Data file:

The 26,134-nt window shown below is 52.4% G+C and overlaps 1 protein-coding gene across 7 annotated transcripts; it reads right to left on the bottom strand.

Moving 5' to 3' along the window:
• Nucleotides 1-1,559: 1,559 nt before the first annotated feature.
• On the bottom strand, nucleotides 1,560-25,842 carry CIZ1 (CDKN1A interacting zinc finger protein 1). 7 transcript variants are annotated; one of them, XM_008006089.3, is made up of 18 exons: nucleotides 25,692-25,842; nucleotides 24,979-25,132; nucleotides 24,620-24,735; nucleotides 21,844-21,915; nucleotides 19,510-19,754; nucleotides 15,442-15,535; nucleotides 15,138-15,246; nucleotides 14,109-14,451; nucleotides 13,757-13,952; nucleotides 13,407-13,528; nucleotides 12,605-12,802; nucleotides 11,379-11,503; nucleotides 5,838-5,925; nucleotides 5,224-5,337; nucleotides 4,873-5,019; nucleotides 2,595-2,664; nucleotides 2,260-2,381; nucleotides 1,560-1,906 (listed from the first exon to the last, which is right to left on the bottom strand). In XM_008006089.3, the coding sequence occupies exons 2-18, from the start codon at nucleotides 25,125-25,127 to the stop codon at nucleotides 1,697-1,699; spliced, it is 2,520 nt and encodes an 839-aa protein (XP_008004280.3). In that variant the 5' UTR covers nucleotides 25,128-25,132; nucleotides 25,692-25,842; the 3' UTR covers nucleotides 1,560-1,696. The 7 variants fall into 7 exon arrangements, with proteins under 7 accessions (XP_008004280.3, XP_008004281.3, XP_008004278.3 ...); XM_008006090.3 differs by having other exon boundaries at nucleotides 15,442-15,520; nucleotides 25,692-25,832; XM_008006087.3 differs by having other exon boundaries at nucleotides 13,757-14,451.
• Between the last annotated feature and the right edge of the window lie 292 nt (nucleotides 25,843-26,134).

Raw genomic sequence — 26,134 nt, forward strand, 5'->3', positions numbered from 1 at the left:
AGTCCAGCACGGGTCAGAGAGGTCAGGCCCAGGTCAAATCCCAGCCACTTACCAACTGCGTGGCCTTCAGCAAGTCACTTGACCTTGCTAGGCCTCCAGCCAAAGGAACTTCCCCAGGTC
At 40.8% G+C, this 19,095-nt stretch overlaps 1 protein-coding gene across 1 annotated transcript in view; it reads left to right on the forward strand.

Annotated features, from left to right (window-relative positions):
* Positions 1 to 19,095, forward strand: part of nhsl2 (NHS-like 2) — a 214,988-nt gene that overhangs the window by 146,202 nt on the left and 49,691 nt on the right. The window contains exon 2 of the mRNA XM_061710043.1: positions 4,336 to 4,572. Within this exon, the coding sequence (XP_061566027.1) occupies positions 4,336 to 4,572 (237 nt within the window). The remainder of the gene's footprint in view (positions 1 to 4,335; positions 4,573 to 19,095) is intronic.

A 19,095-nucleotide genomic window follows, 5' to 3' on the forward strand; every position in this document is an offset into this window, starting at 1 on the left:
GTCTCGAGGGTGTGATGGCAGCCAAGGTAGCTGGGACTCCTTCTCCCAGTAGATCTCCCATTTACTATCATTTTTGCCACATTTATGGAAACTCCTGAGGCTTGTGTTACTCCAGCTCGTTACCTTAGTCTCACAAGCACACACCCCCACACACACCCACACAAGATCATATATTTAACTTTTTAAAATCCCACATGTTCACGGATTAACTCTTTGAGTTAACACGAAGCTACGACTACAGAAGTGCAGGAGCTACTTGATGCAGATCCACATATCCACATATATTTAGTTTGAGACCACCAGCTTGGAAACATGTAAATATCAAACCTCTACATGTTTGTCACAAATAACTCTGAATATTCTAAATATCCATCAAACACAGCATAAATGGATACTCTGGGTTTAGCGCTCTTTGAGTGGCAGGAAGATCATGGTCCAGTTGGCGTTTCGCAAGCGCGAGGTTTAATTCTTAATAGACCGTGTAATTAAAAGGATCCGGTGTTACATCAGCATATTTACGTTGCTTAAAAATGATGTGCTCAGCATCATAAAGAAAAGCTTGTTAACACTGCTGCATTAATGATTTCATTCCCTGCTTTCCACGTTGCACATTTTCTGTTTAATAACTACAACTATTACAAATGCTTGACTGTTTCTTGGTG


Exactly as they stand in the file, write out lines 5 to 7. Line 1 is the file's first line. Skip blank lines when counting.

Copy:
• Between the last annotated feature and the right edge of the window lie 292 nt (nucleotides 25,843-26,134).

Raw genomic sequence — 26,134 nt, forward strand, 5'->3', positions numbered from 1 at the left:
AGTCCAGCACGGGTCAGAGAGGTCAGGCCCAGGTCAAATCCCAGCCACTTACCAACTGCGTGGCCTTCAGCAAGTCACTTGACCTTGCTAGGCCTCCAGCCAAAGGAACTTCCCCAGGTC